Guy Benson

After much media speculation -- including from yours truly -- that Rick Perry's string of shaky debate performances would imperil his perch atop the current GOP presidential field, a brand new national CNN poll shows the Texas Governor holding a seven-point lead over his closest competitor:
 

Despite his performances in the two most recent Republican presidential debates, a new national survey indicates that Texas Gov. Rick Perry remains on top of the field in the race for the GOP nomination. According to the survey, which was released Monday, 28 percent of Republicans and independents who lean towards the GOP say they support Perry as their party's presidential nominee, with Romney at 21 percent. Former House Speaker Newt Gingrich is at ten percent, with Rep. Ron Paul of Texas, who's making his third bid for the White House, former Godfather's Pizza CEO and radio talk show host Herman Cain, and former Alaska Gov. Sarah Palin, all at seven percent. The poll indicates that Rep. Michele Bachmann of Minnesota is at four percent, with former Sen. Rick Santorum of Pennsylvania at three percent and former Utah Gov. and ambassador to China Jon Huntsman at one percent.


Perry's advantage has dropped five points from his 12-point edge two weeks ago, but he still enjoys a fairly healthy margin.  His head-to-head numbers against President Obama's numbers also remain competitive within CNN's sample of US adults, although his primary rival fares better:
 

The CNN/ORC International Poll also indicates that former Massachusetts Gov. Mitt Romney does better than Perry in hypothetical 2012 general election matchups against President Barack Obama and matches evenly with the president on the issues and on personal characteristics.  The survey indicates that Romney fares best against Obama. It's basically all tied up with 49 percent for Obama and 48 percent for Romney in a hypothetical two-way match-up. According to the poll, Obama holds a five point margin over Perry, 51 percent to 46 percent.


Yes, this poll also shows Ron Paul narrowly outpolling Rick Perry against Barack Obama, which I mention for two reasons:  First, if I didn't, Ron Paul's small army of followers would belligerently accuse me of collaborating in a vast establishment/neocon/media conspiracy against their hero.  Come to think of it, they'll probably do that anyway.  Second, I'm absolutely convinced that Ron Paul is unelectable nationally.  Liberals would back Obama regardless, independents would flock to the unpopular incumbent out of sheer terror over Paul's small government absolutism (elements of which I agree with, but would be effectively demagogued by Democrats --  just google "Ron Paul" and "abolish"), and quite a few conservatives would reject the Texas Congressman over his toxic isolationist / non-interventionist / "it's our fault" foreign policy views.  The fact that he's within four points of Obama at this juncture is a testament both to the prevailing dissatisfaction with this president, and to the truth that most Americans simply aren't paying close attention to the presidential race yet.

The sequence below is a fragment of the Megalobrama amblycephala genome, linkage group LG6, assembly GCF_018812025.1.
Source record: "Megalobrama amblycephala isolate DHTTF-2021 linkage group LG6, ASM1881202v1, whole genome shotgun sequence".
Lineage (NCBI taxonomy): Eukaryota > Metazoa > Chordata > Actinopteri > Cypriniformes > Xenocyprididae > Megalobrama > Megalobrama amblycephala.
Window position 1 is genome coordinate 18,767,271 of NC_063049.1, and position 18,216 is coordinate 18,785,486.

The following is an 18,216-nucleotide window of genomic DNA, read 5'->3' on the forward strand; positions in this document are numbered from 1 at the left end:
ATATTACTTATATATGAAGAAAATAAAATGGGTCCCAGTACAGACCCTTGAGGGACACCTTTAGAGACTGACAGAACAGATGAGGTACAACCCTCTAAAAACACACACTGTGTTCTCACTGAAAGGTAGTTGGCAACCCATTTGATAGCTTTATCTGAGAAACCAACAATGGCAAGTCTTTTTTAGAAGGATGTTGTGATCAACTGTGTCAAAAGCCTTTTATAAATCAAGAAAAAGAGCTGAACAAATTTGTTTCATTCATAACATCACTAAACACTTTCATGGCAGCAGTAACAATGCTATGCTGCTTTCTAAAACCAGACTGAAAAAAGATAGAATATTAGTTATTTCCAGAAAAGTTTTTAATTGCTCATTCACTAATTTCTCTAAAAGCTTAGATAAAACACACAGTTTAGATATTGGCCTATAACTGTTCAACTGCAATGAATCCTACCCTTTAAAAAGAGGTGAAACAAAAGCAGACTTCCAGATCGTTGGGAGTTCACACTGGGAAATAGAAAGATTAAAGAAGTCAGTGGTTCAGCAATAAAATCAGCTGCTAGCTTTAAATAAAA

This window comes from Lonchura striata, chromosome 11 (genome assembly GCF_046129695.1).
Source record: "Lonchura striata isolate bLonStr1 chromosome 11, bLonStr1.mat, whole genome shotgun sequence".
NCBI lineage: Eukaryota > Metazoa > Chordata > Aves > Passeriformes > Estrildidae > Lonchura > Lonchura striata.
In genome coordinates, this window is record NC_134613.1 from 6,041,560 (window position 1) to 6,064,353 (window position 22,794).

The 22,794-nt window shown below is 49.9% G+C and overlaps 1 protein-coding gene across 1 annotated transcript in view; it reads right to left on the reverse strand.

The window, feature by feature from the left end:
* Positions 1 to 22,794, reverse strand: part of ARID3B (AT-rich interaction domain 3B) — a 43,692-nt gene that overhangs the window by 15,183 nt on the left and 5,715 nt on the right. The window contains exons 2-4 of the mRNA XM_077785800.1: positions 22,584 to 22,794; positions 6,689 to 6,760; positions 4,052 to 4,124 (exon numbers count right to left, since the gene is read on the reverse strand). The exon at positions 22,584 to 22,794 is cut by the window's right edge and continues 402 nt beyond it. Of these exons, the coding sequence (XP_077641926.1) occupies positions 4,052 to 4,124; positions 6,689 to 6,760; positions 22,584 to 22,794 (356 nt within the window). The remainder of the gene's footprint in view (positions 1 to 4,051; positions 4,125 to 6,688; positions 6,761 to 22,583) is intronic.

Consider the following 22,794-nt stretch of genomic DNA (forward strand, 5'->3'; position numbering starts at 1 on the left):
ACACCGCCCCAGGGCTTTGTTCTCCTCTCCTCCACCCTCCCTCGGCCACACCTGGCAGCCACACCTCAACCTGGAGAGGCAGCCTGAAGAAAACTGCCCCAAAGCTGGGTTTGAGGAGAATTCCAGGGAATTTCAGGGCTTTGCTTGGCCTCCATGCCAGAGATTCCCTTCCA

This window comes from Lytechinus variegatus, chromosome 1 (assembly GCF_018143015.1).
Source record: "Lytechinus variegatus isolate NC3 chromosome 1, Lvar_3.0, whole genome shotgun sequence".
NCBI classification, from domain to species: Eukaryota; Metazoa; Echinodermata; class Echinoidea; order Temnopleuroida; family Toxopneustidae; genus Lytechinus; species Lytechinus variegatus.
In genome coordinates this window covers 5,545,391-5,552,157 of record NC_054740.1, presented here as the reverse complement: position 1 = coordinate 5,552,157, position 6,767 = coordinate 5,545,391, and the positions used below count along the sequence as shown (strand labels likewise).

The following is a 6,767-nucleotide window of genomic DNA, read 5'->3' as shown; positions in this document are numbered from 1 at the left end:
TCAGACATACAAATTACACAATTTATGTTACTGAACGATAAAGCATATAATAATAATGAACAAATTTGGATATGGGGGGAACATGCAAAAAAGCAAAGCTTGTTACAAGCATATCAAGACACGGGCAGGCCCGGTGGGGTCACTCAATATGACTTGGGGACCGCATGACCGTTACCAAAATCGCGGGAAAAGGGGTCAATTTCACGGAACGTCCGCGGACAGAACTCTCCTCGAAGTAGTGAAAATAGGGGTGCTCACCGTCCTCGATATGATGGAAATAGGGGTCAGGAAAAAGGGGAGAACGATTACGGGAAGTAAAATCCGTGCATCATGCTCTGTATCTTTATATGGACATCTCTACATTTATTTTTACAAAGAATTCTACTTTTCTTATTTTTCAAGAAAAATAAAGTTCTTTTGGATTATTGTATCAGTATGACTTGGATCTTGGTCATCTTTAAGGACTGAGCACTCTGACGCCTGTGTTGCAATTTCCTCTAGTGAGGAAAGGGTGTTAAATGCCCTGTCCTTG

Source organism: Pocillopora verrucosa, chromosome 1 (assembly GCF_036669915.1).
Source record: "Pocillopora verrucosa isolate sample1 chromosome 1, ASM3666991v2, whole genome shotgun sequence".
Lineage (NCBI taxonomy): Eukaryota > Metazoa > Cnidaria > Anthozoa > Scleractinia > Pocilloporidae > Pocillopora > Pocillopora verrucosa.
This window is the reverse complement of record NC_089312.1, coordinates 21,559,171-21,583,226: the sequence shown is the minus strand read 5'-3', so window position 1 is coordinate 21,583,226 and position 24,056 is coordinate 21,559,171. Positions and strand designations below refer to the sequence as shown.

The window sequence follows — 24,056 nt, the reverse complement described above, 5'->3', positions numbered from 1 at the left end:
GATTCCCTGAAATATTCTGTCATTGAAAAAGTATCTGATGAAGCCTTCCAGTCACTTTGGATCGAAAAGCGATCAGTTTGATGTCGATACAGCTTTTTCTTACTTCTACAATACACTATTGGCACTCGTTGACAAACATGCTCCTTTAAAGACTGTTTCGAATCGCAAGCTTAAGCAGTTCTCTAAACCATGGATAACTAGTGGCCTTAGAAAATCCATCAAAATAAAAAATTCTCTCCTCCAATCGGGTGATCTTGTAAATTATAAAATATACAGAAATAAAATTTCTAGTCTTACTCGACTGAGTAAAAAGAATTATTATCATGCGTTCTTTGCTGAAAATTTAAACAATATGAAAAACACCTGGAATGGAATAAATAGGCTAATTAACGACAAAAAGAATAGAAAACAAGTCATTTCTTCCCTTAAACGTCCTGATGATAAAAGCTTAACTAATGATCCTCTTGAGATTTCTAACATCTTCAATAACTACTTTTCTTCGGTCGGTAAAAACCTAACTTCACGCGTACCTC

As CNN's write-up notes, "Polls taken more than a year before the election have little or no predictive value."  I think this is largely accurate, so let's focus on the primary election statistics.  The most cringeworthy moment from Perry on Thursday night was this botched attack on Mitt Romney's (eminently assailable) flip-flopping:
 


 

It now appears that exchange and other stumbles (conservatives who disagree with Perry's immigration policies "don't have a heart," evidently), haven't really damaged Perry all that much nationally...yet.  A number of explanatory possibilities come to mind:  (1) Most GOP primary voters didn't see, or hear much about, the debate.  (2) Voters are more forgiving of Perry's flubs and struggles than many media figures are -- including the conservative media.  (3)  Mitt Romney's policy deficiencies are so unacceptable to many within the base that they're willing overlook Perry's major shortcomings.  I think the truth probably involves some combination of the three, although there's no getting around the reality that there is trouble in Perry City.  Among the people who attended last weekend's conventions in Orlando (ie, the voters paying closest attention at this early stage), Perry's stock dropped palpably.  You could see it on people's faces.  You heard about it in casual conversations.  And you unmistakably saw it in the final straw poll results.  Perry's support also took a nosedive among Florida Republicans generally, following the debate:
 

@ppppolls - Thursday night part of our Florida poll Romney led Perry by 2. Friday-Sunday part Romney led Perry by 10. Debate did matter.


I believe reports of the death of Rick Perry's presidential campaign are premature and overblown.  Today's batch of CNN data confirms that suspicion.  But the straw poll results and PPP's numbers hold ominous signs for Team Perry.  They need to get their act together -- and soon -- or else this weekend's semi-contained (for now) micro-collapse will spiral beyond repair. 


Other 2012 news and notes:  The Wall Street Journal explains why Chris Christie isn't running for president, including a quote that might clear up why some heavyweight GOP donors mistakenly believe he's still open to the possibility.   Radio talk show host and comedian Dennis Miller is going all in for Herman Cain -- cutting his campaign a check, and hosting a California fundraiser for the Pizza mogul.  Tea Party Nation founder Judson Philips has endorsed Newt Gingrich.


Guy Benson

Guy Benson is Townhall.com's Senior Political Editor. Follow him on Twitter @guypbenson.

Author Photo credit: Jensen Sutta Photography